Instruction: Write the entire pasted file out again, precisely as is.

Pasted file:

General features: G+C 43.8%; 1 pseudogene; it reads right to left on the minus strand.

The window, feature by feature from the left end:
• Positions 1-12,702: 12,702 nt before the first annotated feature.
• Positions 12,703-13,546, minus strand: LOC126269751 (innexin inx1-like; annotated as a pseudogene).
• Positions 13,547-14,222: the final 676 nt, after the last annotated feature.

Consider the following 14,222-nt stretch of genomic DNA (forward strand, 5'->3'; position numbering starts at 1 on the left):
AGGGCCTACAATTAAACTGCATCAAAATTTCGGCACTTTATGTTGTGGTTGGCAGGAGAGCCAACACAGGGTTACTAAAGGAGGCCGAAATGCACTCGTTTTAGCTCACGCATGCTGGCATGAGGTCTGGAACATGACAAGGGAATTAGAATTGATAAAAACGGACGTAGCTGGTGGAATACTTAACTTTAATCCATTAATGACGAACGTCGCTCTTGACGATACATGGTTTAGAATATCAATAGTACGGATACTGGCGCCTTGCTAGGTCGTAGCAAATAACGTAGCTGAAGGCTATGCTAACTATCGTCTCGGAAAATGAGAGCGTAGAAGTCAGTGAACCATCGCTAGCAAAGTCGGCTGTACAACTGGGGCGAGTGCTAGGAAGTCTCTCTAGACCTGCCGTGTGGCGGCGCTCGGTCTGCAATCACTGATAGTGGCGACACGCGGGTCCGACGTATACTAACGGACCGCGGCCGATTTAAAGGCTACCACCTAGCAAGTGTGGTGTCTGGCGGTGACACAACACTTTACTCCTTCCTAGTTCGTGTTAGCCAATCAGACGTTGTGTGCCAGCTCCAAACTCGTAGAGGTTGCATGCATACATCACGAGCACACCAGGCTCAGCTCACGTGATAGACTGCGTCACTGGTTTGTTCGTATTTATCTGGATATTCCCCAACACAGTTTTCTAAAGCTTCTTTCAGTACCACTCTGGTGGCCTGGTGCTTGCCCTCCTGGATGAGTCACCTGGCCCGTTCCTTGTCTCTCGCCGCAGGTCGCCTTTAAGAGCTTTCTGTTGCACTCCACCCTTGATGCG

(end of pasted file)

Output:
General features: G+C 43.8%; 1 pseudogene; it reads right to left on the minus strand.

The window, feature by feature from the left end:
• Positions 1-12,702: 12,702 nt before the first annotated feature.
• Positions 12,703-13,546, minus strand: LOC126269751 (innexin inx1-like; annotated as a pseudogene).
• Positions 13,547-14,222: the final 676 nt, after the last annotated feature.

Consider the following 14,222-nt stretch of genomic DNA (forward strand, 5'->3'; position numbering starts at 1 on the left):
AGGGCCTACAATTAAACTGCATCAAAATTTCGGCACTTTATGTTGTGGTTGGCAGGAGAGCCAACACAGGGTTACTAAAGGAGGCCGAAATGCACTCGTTTTAGCTCACGCATGCTGGCATGAGGTCTGGAACATGACAAGGGAATTAGAATTGATAAAAACGGACGTAGCTGGTGGAATACTTAACTTTAATCCATTAATGACGAACGTCGCTCTTGACGATACATGGTTTAGAATATCAATAGTACGGATACTGGCGCCTTGCTAGGTCGTAGCAAATAACGTAGCTGAAGGCTATGCTAACTATCGTCTCGGAAAATGAGAGCGTAGAAGTCAGTGAACCATCGCTAGCAAAGTCGGCTGTACAACTGGGGCGAGTGCTAGGAAGTCTCTCTAGACCTGCCGTGTGGCGGCGCTCGGTCTGCAATCACTGATAGTGGCGACACGCGGGTCCGACGTATACTAACGGACCGCGGCCGATTTAAAGGCTACCACCTAGCAAGTGTGGTGTCTGGCGGTGACACAACACTTTACTCCTTCCTAGTTCGTGTTAGCCAATCAGACGTTGTGTGCCAGCTCCAAACTCGTAGAGGTTGCATGCATACATCACGAGCACACCAGGCTCAGCTCACGTGATAGACTGCGTCACTGGTTTGTTCGTATTTATCTGGATATTCCCCAACACAGTTTTCTAAAGCTTCTTTCAGTACCACTCTGGTGGCCTGGTGCTTGCCCTCCTGGATGAGTCACCTGGCCCGTTCCTTGTCTCTCGCCGCAGGTCGCCTTTAAGAGCTTTCTGTTGCACTCCACCCTTGATGCG